Don’t Let Transpacific News Crowd Out Equal Transatlantic Challenges
We have written multiple times about the ongoing problems with the eastbound transpacific but want to be sure shippers are aware that equal congestion, rate and capacity issues exist on the transatlantic.
U.S. exporters are unable to get containers, because carriers are sending them back to Asia empty. The attention focused on backlogs in Southern California port congestion and general supply chain congestion misses what has been happening in Europe and on the North Atlantic. As TOC continues to work to ensure adequate space and fair rates for our customers on this lane, we wanted to focus on three issues that are working against the trade and in favor of carriers.
Triple digit carrier surcharges
In our recent market advisory, we addressed the issue at Hamburg port over the Christmas holidays. This issue led them to stop accepting export containers, which caused vessels to cut and run, leaving hundreds of containers behind. The cascading issues of too many containers in all the wrong places have led carriers like Hapag Lloyd to introduce an Equipment Imbalance Surcharge (EIS) of $200/40′ container.
The supply and demand imbalance is also giving European carriers the space to try to implement a feature of TPEB contracts, Peak Season Surcharges. These additional per-container costs traditionally appear in contracts between June and the end of November and are meant to capitalize on periods of high demand. Until the pandemic, the circadian rhythm of shipping was such that the majority of cargo included fall, back-to-school, and holiday consumer goods moving to the U.S. from Asia. The slack season would be December and January, a short burst of outdoor spring merchandise preceding Lunar New Year, and then a gradual resumption by the start of the third quarter.
CMA-CGM, one of the largest carriers in the world, announced their intent to impose a $400 Peak Season Surcharge on the transatlantic, which is heretofore unheard of. Is this opportunism, or does it reflect a change in things from carriers whose routes and reach are increasingly global? Only time will tell as we move through 2021.
Large spot market variances
TOC, like most NVOCCs, hold time-volume contracts—we commit to pay ‘x’ per container on behalf of our clients in exchange for ‘y’ number of slots (or container bookings) per week. When we work with our clients on bids and forecasting, we stress the importance of accurate figures because in non-pandemic years, this ensures we have enough space throughout the year.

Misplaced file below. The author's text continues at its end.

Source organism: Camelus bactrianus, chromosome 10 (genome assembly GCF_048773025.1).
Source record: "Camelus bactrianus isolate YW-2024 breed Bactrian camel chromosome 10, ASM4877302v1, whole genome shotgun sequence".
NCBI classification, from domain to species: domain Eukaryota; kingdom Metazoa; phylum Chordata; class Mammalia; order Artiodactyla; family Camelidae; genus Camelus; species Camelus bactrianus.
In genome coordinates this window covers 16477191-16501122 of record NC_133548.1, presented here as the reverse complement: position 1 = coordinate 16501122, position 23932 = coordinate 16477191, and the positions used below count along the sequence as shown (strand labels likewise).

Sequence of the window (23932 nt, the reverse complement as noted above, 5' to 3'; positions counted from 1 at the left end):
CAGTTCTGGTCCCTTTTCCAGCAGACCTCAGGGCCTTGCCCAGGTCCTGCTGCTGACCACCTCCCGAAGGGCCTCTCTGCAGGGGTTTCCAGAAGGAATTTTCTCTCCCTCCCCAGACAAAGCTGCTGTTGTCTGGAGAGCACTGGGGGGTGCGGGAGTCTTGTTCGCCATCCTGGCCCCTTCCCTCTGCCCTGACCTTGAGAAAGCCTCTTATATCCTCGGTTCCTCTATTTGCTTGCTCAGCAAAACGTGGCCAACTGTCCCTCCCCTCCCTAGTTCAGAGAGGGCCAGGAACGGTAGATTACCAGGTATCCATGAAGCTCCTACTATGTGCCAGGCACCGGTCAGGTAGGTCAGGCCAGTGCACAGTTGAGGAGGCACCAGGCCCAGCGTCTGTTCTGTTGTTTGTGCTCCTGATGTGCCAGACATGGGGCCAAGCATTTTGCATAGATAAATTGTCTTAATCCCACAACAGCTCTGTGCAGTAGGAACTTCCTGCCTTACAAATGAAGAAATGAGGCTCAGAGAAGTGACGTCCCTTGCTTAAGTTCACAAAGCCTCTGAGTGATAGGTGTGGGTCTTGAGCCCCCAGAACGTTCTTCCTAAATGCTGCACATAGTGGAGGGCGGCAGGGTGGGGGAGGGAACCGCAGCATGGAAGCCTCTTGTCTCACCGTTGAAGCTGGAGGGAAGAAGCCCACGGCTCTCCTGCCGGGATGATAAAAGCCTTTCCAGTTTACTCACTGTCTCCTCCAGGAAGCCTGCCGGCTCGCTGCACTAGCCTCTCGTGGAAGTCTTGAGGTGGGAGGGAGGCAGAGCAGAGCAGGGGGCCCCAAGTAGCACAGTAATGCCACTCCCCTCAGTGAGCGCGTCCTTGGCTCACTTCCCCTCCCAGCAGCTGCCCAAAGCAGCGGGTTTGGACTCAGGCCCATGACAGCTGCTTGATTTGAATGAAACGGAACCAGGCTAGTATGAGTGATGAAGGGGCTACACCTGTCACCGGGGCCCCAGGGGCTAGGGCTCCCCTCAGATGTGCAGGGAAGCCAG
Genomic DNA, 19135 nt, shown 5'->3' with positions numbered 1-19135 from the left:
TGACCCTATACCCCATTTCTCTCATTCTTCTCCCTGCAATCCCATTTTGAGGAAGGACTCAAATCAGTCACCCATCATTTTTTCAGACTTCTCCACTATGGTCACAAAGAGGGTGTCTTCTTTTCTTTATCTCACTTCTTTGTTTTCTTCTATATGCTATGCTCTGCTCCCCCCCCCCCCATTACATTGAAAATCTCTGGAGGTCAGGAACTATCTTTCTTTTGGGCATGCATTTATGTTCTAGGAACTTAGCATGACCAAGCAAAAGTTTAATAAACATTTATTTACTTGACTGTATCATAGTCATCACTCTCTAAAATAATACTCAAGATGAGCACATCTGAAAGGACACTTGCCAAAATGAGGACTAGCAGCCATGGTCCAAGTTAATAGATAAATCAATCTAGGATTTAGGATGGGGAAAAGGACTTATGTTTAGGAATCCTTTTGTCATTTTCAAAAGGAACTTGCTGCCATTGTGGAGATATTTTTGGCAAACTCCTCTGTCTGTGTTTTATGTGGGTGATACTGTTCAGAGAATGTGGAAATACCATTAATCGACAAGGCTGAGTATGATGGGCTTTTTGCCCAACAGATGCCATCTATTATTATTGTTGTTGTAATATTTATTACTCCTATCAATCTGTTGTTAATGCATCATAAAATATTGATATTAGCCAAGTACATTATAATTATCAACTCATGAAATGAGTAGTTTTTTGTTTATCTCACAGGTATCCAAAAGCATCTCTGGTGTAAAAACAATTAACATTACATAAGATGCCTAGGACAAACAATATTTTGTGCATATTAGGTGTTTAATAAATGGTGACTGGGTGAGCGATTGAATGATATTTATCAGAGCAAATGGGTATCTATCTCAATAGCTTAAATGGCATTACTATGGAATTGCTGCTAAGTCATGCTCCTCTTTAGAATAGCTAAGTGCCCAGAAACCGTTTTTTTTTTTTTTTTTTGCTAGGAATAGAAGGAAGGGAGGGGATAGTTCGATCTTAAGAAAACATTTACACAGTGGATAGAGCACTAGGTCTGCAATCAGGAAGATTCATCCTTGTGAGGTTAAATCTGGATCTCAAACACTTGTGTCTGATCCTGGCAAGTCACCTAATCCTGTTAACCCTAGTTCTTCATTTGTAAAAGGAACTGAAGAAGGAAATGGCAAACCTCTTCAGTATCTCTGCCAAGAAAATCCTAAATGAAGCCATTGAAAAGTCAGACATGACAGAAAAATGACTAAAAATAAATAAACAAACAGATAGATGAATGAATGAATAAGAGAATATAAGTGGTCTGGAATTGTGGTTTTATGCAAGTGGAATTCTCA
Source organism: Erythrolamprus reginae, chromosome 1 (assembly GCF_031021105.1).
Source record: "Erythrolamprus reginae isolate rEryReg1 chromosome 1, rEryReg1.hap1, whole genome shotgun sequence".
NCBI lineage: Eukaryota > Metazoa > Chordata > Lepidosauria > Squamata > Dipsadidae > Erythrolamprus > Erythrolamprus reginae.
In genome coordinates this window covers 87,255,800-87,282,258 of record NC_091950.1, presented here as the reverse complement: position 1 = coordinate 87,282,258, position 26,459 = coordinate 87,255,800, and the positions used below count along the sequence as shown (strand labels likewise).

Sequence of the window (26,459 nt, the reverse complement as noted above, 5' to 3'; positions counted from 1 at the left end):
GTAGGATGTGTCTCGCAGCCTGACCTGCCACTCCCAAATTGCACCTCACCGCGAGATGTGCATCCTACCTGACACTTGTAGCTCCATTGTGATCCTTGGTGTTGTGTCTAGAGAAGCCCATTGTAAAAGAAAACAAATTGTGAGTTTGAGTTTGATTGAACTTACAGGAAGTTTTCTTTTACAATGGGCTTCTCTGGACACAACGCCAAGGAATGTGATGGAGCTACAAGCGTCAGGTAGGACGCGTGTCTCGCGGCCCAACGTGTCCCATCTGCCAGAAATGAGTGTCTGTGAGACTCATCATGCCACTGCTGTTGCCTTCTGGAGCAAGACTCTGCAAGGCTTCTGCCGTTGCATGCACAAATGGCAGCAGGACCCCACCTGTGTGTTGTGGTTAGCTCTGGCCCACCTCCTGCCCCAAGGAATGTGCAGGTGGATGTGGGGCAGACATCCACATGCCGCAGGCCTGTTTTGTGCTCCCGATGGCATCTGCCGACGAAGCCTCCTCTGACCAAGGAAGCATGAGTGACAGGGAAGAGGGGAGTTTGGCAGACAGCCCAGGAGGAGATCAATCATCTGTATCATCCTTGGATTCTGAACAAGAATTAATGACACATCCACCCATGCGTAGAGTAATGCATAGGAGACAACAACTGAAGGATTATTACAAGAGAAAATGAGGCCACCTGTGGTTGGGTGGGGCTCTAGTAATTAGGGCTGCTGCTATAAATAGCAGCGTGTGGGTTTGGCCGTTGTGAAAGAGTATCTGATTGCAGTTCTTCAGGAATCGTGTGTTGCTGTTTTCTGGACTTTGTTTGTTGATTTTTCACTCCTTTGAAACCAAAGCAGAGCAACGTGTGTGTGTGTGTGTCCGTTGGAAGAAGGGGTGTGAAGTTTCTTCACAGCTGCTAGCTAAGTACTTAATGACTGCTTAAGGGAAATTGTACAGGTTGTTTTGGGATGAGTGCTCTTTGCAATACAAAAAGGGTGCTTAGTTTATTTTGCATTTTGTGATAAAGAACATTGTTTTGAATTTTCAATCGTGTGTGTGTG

Increasingly, carriers are doing two things. They are accepting and prioritizing spot rate cargo at significantly higher rates than the contract rates they agreed to while simultaneously demanding contract holders pay an additional premium or surcharge to protect their slots. This protection doesn’t even come with a guarantee of equipment or a slot on the vessel. This can be seen in what is happening in ports throughout Europe to relocate empty containers and get vessels back on schedule.
ProTrans Global, the European division of TOC located in Germany, is a member of CLECAT, the European forwarders association, who is pushing back on these additional costs and demanding the Competition Directorate of the European Commission get involved. This joint letter from CLECAT and the European Shippers Council lays out in stark terms what is happening.
Carriers setting the stage for higher rates during upcoming contract period
TOC’s position as a market leader on the North Atlantic means that we have the ability to push back on many of these proposed surcharges and the retail-announcement level increases. Our teams in the United States and Germany work together, assembling market intelligence on both sides that protects our clients and prevents carriers from making claims that we can easily confirm or debunk.
We are focused on delivering three things for clients in the coming weeks and months:
● Protecting space allocations
● Mitigating surcharges and increases
● Drawing on years of positive, cooperative relations to blunt carriers’ opportunistic overreach in higher rates in our next contract
As always, work with your TOC account manager who is your primary partner for allocation, rate and service questions. As we approach a year of pandemic-driven business adaptations, we, along with the world, are cautiously optimistic that vaccinations will pave the way to a return to more accelerated supply chains where people can once again work together in greater proximity without fear of infection and volumes and service are driven solely by economic factors and less by global health constraints
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